Appatha Review


When the curtains rise on a new cinematic experience, we instinctively anticipate riveting crescendos in a horror flick or adrenaline-pumping action sequences in a blockbuster. Feel-good films, on the other hand, beckon us with the promise of emotional depth – the protagonist's inner turmoil, a voyage of self-discovery, or the tumultuous voyage of relationships. "Appatha," directed by Priyadarshan, sails into this territory with promising elements in tow.

A notable facet is the poignant depiction of a fractured bond between Kannamma (Urvashi), an enterprising pickle-seller in her village, and her son Paavada Saamy, nicknamed Sam (portrayed by Amit Bhargav), a corporate professional in Chennai. Their geographical separation is dwarfed by the emotional abyss between them. Sam's childhood distaste for his mother's pickles and their shared memories has driven him to a distant city, hoping to escape the flavors of his past. Kannamma's reminiscences are shaded by her son's pervasive aversion, leaving her with a sense of longing. Her voyage to Chennai at Sam's behest unravels unexpectedly when she realizes her son's ulterior motive – a pet-sitting gig for his dog during his family vacation.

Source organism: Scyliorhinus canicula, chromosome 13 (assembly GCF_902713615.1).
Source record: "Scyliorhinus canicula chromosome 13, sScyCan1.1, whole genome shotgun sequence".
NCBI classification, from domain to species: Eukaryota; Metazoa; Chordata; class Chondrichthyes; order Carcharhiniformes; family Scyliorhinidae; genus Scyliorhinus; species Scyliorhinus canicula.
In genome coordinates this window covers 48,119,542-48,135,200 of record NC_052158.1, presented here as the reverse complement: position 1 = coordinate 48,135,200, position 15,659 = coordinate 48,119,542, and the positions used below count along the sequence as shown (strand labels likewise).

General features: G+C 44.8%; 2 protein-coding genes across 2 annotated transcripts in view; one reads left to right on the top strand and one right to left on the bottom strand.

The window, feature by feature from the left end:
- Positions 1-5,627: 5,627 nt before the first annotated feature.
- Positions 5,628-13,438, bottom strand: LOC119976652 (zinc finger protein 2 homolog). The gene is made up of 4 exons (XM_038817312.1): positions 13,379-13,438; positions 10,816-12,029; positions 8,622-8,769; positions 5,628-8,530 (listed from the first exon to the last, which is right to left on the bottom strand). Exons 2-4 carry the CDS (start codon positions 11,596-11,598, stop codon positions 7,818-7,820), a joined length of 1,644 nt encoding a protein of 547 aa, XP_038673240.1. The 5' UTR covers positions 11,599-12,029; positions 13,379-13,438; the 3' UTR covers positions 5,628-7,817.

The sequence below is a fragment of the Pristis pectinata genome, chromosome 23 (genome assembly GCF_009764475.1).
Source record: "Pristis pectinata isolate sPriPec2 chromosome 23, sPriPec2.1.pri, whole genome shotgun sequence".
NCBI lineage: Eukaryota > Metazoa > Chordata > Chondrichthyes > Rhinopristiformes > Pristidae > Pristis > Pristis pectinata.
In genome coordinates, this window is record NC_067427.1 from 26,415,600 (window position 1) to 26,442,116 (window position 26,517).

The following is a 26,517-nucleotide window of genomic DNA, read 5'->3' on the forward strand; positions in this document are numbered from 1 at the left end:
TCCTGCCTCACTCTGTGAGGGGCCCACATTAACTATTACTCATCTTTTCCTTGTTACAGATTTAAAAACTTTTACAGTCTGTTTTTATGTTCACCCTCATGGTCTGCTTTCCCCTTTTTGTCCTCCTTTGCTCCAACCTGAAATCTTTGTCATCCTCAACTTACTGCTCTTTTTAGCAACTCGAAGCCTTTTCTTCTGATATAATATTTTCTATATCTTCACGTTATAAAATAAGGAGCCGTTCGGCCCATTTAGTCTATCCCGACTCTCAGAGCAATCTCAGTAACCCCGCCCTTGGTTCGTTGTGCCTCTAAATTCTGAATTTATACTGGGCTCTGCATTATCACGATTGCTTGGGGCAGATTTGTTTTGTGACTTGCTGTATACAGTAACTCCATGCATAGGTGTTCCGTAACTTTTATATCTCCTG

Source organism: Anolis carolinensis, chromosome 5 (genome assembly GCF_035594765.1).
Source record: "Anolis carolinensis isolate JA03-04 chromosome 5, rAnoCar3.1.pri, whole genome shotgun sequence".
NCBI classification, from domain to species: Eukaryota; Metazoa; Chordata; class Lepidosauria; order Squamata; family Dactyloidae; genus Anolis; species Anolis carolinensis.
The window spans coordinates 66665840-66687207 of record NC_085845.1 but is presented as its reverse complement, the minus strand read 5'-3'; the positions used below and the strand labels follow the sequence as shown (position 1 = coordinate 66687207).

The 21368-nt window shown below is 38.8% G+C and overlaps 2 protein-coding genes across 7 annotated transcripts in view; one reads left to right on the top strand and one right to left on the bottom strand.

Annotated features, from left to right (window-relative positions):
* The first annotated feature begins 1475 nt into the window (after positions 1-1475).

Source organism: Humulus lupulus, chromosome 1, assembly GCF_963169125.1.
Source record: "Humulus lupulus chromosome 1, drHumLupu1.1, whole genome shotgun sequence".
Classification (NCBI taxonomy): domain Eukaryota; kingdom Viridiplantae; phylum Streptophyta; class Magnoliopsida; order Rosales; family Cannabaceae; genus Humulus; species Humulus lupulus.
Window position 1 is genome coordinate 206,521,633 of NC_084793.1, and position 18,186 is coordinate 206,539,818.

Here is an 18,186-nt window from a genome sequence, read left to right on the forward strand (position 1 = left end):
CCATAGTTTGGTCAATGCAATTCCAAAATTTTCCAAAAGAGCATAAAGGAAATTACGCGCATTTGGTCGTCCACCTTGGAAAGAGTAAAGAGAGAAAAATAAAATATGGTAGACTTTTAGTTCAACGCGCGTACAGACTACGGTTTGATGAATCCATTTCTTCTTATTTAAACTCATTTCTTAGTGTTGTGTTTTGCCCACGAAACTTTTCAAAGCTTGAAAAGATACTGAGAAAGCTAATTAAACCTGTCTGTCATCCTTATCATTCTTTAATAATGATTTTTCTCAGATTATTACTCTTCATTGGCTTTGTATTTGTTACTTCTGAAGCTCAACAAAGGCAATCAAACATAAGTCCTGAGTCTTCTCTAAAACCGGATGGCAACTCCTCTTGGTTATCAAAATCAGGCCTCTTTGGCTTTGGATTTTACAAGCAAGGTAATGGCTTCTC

In this unusual partnership, hilarity ensues as Kannamma and the dog embark on a comical dance of chaos. Vases shatter, milk boils over, and gravity itself seems challenged as Kannamma clings to a fan mid-air. Their quirky exchanges imbue the screen with laughter, yet beneath her whimsical exterior, Kannamma is affectionately referred to as "Appatha" (grandmother), a moniker born from her youthful heart and sagely presence in the village. She extends her compassion even to strangers, exemplified when she aids a domestic abuse victim by providing both financial assistance and justice.

However, the film's narrative arcs often feel contrived, lacking the natural flow needed to immerse the audience. The gated community's portrayal in Chennai occasionally loses its local essence, as exemplified by a Diwali celebration resembling a North Indian wedding. Kannamma's stance on societal issues also stirs questions. Her empowered persona contradicts her acceptance of the sacrificial mother trope, undermining her agency and self-worth.

Urvashi's brilliant portrayal lends weight to the film, even participating in daring stunts during the dog chase. Yet, the dialogue's clever wordplay and eccentric ideas bear the brunt of the storytelling. As the credits roll, the anticipated heartwarming closure evades us, leaving a taste of unfulfilled promise.

Much like Kannamma's distinctive pickle recipe, "Appatha" showcases a unique blend of elements, but the execution lacks the vital touch to elevate it beyond the ordinary. Just as Kannamma imparts an individualistic flavor to her pickles, the film yearns for a distinctive ingredient to render it truly exceptional.